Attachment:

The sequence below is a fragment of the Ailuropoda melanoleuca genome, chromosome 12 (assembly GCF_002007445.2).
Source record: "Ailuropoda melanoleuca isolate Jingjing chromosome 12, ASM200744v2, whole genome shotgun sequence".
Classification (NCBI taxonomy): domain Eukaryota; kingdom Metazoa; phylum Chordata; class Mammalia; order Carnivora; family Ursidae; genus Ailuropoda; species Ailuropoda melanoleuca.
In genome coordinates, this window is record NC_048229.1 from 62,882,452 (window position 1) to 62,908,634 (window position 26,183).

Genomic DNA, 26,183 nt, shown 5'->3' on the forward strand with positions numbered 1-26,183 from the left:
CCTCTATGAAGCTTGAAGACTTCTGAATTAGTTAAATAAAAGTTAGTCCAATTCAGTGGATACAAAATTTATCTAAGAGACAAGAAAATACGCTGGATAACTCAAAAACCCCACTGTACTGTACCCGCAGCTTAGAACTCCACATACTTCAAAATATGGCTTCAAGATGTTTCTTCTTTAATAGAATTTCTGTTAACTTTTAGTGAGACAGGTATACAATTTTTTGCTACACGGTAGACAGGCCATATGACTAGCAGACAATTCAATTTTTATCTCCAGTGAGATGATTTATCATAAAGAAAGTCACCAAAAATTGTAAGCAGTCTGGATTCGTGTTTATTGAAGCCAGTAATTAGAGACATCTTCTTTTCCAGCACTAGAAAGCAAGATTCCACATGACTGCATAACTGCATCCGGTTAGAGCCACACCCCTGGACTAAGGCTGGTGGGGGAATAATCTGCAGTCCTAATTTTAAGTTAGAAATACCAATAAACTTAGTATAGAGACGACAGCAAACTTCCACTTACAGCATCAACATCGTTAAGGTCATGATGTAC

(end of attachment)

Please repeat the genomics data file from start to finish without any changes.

The sequence below is a fragment of the Ailuropoda melanoleuca genome, chromosome 12 (assembly GCF_002007445.2).
Source record: "Ailuropoda melanoleuca isolate Jingjing chromosome 12, ASM200744v2, whole genome shotgun sequence".
Classification (NCBI taxonomy): domain Eukaryota; kingdom Metazoa; phylum Chordata; class Mammalia; order Carnivora; family Ursidae; genus Ailuropoda; species Ailuropoda melanoleuca.
In genome coordinates, this window is record NC_048229.1 from 62,882,452 (window position 1) to 62,908,634 (window position 26,183).

Genomic DNA, 26,183 nt, shown 5'->3' on the forward strand with positions numbered 1-26,183 from the left:
CCTCTATGAAGCTTGAAGACTTCTGAATTAGTTAAATAAAAGTTAGTCCAATTCAGTGGATACAAAATTTATCTAAGAGACAAGAAAATACGCTGGATAACTCAAAAACCCCACTGTACTGTACCCGCAGCTTAGAACTCCACATACTTCAAAATATGGCTTCAAGATGTTTCTTCTTTAATAGAATTTCTGTTAACTTTTAGTGAGACAGGTATACAATTTTTTGCTACACGGTAGACAGGCCATATGACTAGCAGACAATTCAATTTTTATCTCCAGTGAGATGATTTATCATAAAGAAAGTCACCAAAAATTGTAAGCAGTCTGGATTCGTGTTTATTGAAGCCAGTAATTAGAGACATCTTCTTTTCCAGCACTAGAAAGCAAGATTCCACATGACTGCATAACTGCATCCGGTTAGAGCCACACCCCTGGACTAAGGCTGGTGGGGGAATAATCTGCAGTCCTAATTTTAAGTTAGAAATACCAATAAACTTAGTATAGAGACGACAGCAAACTTCCACTTACAGCATCAACATCGTTAAGGTCATGATGTAC